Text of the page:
In Internet Protocol Version 6 (IPv6), anycast is communication between a single sender and the nearest of several receivers in a group. The term exists in contradistinction to multicast, communication between a single sender and multiple receivers, and unicast, communication between a single sender and a single receiver in a network.
Anycasting is designed to let one host initiate the efficient updating of router tables for a group of hosts. IPv6 can determine which gateway host is closest and sends the packets to that host as though it were a unicast communication. In turn, that host can anycast to another host in the group until all routing tables are updated.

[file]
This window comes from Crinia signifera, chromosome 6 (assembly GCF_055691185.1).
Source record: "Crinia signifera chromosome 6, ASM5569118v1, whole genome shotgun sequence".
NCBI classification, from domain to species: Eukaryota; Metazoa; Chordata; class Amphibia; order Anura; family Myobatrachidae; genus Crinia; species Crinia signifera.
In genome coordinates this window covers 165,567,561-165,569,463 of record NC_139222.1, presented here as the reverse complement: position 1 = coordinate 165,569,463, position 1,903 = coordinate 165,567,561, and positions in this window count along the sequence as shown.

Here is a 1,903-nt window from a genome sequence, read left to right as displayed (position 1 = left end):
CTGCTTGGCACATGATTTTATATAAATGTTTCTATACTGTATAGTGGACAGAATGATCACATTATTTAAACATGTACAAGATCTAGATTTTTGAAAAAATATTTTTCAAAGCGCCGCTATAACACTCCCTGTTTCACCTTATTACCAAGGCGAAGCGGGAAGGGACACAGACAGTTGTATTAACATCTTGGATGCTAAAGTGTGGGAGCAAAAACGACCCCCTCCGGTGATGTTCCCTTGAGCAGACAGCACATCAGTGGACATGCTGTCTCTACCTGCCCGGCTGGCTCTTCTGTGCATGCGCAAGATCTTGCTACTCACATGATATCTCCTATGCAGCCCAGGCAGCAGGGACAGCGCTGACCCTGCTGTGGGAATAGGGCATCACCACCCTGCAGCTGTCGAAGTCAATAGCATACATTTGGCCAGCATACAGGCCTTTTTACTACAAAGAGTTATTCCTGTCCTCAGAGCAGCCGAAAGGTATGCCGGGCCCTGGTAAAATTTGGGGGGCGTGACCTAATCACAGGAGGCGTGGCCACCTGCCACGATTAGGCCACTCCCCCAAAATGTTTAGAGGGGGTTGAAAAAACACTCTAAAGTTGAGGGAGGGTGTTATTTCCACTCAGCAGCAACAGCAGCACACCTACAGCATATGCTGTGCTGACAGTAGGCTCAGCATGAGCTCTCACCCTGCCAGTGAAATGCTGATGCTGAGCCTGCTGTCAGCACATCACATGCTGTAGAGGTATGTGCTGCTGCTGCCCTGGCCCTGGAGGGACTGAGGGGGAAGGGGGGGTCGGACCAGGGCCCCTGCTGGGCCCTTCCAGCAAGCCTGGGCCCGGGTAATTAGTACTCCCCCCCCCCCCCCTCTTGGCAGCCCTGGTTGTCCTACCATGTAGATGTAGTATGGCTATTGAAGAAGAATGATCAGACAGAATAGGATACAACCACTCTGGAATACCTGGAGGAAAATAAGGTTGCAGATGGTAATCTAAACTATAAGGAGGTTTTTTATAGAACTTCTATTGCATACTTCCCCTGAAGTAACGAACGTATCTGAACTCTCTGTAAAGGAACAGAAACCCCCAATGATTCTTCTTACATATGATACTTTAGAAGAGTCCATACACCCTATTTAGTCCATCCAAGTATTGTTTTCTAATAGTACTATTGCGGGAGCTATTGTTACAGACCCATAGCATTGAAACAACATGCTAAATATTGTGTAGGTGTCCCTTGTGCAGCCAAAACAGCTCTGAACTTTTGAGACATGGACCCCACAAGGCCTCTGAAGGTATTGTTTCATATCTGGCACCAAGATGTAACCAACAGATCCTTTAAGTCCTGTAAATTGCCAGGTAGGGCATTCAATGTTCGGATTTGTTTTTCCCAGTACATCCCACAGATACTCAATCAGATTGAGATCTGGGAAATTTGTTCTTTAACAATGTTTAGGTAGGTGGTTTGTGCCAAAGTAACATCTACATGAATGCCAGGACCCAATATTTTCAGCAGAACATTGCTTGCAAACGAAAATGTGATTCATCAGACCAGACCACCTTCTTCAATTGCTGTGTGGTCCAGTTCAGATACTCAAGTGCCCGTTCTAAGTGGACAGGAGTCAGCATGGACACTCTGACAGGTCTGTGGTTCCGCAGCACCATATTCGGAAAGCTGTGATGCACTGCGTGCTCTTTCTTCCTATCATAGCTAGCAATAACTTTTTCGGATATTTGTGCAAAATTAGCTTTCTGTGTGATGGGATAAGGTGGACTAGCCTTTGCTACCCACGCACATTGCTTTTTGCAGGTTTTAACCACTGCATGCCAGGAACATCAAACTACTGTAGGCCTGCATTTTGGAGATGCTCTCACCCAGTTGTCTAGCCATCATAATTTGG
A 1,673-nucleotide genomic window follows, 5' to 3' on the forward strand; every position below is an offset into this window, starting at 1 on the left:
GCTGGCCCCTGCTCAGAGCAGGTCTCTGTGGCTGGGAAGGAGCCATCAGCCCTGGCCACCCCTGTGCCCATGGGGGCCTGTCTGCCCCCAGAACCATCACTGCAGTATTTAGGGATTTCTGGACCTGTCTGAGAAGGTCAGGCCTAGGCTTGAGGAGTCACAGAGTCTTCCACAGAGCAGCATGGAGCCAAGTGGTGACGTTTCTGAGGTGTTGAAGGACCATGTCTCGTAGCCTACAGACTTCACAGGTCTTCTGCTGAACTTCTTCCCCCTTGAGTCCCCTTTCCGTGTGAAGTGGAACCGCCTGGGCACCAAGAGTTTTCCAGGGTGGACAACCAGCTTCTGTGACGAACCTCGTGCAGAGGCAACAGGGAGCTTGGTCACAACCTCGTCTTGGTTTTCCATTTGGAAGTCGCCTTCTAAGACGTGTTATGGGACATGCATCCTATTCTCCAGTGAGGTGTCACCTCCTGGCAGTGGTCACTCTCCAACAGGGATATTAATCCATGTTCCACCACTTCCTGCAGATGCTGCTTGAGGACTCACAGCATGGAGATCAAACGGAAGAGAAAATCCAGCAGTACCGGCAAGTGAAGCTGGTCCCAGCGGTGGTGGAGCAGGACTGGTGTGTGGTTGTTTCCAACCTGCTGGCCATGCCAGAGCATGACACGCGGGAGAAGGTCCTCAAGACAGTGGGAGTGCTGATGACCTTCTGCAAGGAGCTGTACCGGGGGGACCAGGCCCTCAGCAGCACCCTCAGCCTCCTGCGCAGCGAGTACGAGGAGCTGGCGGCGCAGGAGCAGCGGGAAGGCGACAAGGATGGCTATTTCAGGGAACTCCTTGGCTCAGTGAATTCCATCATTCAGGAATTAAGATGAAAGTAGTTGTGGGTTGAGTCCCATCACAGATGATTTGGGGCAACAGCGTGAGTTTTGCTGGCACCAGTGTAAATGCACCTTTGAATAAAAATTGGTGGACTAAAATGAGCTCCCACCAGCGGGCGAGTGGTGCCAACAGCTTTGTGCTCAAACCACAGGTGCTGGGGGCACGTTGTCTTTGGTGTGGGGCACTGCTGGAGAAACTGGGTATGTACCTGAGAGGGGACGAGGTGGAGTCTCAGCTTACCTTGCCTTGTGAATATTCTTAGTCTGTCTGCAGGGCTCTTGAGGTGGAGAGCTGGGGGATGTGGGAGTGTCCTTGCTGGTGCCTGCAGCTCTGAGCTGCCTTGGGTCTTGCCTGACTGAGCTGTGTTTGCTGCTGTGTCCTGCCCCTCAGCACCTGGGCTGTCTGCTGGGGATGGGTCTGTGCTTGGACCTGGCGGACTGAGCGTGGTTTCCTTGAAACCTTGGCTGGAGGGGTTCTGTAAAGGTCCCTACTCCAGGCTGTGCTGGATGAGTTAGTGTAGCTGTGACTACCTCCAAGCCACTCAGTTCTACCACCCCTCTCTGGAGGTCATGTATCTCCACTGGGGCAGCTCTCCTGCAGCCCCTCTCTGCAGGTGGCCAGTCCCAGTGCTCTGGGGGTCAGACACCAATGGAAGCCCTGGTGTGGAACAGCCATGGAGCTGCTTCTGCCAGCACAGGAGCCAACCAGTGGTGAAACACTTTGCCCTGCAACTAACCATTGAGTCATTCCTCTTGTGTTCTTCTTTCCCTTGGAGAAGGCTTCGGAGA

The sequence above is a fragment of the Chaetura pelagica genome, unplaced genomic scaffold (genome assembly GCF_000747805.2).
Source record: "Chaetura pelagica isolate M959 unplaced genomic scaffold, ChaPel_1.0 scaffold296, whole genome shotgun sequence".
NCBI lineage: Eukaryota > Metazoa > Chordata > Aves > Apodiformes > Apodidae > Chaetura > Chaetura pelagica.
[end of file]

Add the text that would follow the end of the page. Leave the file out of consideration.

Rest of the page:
On the Internet, anycast is usually implemented by using BGP to simultaneously announce the same destination IP address range from many different places on the Internet. This results in packets addressed to destination addresses in this range being routed to the ""nearest"" point on the net announcing the given destination IP address.
For a DNS root servers, anycast provides a service where by clients send requests to the service address and the network delivers that request to at least one, preferably the closest, instance in the root server's anycastgroup.
The Anycast scheme has two major benefits:
servers automatically spread the impact of an attack amongst themselves no local disaster can disrupt the operation of the root server as a whole